Option probes lead IRS to look into 40 firms


The Internal Revenue Service is examining as many as 40 companies ensnared in stock options investigations to determine whether they owe millions of dollars in unpaid taxes.

In the past few weeks, the agency has directed its corporate auditors to start reviewing the tax returns of dozens of executives and companies, which may have improperly reported stock option grants. These preliminary investigations are expected to take months, but if there is early evidence of widespread tax trouble, IRS officials said they were prepared to step up their effort.

"Where there are indications of mischief, we want to now look at those cases and see if they complied with tax laws," said Bruce Ungar, the agency's deputy commissioner for large and midsize businesses. "It is possible that they are compliant, but the early indication is that there is a good likelihood there is some noncompliance."

"If this is a big problem, we will apply more resources," he added.

The IRS auditors are focusing on the potential tax obligations from backdated stock options that have been cashed out since 2002. Tax lawyers estimate the agency could reap hundreds of millions of dollars from civil penalties, unpaid taxes and interest payments if widespread wrongdoing is found.

The agency appears to be taking aim at companies that took improper tax deductions and at executives who received favorable tax treatment and might have misreported income. Rank-and-file employees who simply received potentially backdated stock options are not in the agency's crosshairs. "If you were involved in the mischief, you would want to be worried," Ungar said. "If you weren't involved in it, then you are not in the same situation."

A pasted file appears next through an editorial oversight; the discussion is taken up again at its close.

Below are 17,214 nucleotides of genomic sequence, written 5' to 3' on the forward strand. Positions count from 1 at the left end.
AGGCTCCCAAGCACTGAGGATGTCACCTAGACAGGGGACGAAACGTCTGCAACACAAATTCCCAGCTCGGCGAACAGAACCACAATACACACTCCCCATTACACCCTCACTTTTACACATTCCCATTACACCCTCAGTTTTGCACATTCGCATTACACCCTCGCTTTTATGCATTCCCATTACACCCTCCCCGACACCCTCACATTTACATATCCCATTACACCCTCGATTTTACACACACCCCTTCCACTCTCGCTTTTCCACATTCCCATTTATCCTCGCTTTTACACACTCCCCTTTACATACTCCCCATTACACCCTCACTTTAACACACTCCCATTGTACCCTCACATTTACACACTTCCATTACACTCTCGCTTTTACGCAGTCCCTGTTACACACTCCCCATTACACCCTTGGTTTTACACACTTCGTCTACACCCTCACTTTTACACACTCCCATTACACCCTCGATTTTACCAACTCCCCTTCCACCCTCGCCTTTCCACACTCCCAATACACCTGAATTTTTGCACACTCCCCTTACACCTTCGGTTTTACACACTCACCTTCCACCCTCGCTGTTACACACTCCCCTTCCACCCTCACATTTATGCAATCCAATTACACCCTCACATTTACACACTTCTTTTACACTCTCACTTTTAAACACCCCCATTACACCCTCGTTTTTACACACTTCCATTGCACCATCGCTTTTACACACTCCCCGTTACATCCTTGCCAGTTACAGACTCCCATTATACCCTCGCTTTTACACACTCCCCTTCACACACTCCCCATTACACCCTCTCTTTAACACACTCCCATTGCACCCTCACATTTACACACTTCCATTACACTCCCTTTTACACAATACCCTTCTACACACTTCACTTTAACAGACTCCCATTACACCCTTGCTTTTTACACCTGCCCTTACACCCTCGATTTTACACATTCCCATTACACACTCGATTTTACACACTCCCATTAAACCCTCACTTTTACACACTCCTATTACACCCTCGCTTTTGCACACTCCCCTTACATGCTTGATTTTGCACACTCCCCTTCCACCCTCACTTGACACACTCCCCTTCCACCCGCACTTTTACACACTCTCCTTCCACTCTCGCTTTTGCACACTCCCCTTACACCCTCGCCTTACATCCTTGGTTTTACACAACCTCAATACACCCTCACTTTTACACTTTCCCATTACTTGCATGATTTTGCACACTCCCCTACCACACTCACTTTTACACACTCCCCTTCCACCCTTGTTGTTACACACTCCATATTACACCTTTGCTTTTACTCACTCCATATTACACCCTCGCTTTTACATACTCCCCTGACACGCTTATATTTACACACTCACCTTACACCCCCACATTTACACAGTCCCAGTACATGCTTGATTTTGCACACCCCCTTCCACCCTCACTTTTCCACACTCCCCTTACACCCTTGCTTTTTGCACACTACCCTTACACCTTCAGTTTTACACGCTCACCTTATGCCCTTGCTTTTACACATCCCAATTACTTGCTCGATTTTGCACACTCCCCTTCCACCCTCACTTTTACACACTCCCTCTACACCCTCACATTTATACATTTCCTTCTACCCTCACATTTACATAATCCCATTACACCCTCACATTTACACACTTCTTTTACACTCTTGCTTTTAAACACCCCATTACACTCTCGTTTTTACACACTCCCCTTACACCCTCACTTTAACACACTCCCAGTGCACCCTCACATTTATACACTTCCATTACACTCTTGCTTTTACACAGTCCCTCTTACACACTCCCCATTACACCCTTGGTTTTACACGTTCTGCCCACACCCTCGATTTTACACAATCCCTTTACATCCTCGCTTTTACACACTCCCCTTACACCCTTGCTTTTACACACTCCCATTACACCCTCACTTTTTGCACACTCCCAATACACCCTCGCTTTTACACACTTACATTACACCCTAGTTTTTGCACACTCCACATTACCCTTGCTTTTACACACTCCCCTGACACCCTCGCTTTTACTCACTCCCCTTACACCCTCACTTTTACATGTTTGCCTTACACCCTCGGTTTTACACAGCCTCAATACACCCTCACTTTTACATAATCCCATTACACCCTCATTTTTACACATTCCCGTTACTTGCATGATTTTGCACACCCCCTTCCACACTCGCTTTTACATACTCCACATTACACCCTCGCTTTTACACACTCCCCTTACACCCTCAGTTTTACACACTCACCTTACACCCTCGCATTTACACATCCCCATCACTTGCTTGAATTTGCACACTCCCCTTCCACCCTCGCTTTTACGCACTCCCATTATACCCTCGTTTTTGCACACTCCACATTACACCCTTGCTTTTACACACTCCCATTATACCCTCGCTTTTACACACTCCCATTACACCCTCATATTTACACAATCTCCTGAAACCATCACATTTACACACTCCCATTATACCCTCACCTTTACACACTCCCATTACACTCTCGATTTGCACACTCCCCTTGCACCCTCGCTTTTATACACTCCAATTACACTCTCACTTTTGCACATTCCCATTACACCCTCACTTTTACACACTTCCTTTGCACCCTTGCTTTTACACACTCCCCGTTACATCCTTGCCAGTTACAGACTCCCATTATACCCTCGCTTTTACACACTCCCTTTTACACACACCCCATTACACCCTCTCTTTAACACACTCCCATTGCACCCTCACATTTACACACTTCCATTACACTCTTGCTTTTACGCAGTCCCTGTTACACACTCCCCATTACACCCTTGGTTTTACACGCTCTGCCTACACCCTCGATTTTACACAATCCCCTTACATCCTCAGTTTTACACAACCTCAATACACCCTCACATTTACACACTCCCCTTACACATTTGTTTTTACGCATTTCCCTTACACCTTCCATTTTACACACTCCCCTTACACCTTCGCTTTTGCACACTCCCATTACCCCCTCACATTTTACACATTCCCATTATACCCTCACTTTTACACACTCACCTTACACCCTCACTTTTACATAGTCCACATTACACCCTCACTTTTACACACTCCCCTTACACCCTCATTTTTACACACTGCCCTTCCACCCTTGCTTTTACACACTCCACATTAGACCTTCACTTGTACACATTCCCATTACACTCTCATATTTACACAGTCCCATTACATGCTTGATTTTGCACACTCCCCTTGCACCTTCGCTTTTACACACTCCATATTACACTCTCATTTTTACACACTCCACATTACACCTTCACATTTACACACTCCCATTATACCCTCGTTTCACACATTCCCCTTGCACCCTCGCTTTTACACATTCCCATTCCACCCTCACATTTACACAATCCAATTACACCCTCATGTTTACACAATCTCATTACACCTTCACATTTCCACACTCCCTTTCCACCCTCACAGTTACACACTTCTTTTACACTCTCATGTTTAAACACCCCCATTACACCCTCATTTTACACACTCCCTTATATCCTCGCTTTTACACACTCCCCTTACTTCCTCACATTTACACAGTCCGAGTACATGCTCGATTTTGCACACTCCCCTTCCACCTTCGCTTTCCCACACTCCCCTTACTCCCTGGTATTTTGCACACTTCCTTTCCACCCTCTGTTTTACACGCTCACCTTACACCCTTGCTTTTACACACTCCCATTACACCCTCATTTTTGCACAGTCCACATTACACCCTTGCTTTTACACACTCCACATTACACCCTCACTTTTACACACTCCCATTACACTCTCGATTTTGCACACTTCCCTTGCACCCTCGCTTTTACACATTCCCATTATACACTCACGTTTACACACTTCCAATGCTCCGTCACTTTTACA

The IRS follows several other federal agencies that have begun investigations into the myriad problems that arise from improperly reported or backdated stock option grants. The Securities and Exchange Commission is examining 80 companies for potential accounting and disclosure problems, and underlined that focus Wednesday with new rules on reporting executive compensation. The Justice Department has issued subpoenas to at least 35 companies and last week filed its first criminal charges, against two former executives of Brocade Communications.

The IRS is broadly focused on two areas that might have been abused: performance-based stock options for top executives and incentive-stock options frequently awarded to rank-and-file employees.

Performance-based stock options are generally granted to the five highest-paid executives and can often be worth millions of dollars when they are cashed out. As long as they are granted at the market price, companies can take a tax deduction on that full amount.

But backdating - effectively granting stock options with a discount - automatically disqualifies those options from receiving the tax break. Instead, a company's tax deduction would be capped at $1 million for the top five executives.

Improperly awarded incentive stock options could lead to more tax trouble. Backdating, which grants a discounted option, effectively voids the favorable tax treatment that incentive stock options provide employees, rendering those individual tax returns inaccurate.

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